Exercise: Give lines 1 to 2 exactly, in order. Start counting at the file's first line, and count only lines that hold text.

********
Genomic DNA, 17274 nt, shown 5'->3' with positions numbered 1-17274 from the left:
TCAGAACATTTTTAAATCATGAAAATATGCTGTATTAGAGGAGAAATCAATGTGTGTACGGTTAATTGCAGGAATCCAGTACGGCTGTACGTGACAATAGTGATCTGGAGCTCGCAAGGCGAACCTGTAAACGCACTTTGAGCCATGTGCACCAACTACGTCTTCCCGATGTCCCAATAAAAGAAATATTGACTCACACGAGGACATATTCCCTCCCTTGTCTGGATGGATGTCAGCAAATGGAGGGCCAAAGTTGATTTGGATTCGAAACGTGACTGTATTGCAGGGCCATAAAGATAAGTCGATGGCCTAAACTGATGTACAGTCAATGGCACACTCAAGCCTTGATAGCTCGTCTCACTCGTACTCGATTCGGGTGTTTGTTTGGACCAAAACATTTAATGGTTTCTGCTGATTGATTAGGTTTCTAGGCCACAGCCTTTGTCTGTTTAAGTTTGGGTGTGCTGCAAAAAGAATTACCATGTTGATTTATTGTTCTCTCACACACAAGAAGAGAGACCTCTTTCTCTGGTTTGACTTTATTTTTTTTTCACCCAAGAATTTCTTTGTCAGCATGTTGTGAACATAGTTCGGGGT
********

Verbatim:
Genomic DNA, 17274 nt, shown 5'->3' with positions numbered 1-17274 from the left:
TCAGAACATTTTTAAATCATGAAAATATGCTGTATTAGAGGAGAAATCAATGTGTGTACGGTTAATTGCAGGAATCCAGTACGGCTGTACGTGACAATAGTGATCTGGAGCTCGCAAGGCGAACCTGTAAACGCACTTTGAGCCATGTGCACCAACTACGTCTTCCCGATGTCCCAATAAAAGAAATATTGACTCACACGAGGACATATTCCCTCCCTTGTCTGGATGGATGTCAGCAAATGGAGGGCCAAAGTTGATTTGGATTCGAAACGTGACTGTATTGCAGGGCCATAAAGATAAGTCGATGGCCTAAACTGATGTACAGTCAATGGCACACTCAAGCCTTGATAGCTCGTCTCACTCGTACTCGATTCGGGTGTTTGTTTGGACCAAAACATTTAATGGTTTCTGCTGATTGATTAGGTTTCTAGGCCACAGCCTTTGTCTGTTTAAGTTTGGGTGTGCTGCAAAAAGAATTACCATGTTGATTTATTGTTCTCTCACACACAAGAAGAGAGACCTCTTTCTCTGGTTTGACTTTATTTTTTTTTCACCCAAGAATTTCTTTGTCAGCATGTTGTGAACATAGTTCGGGGT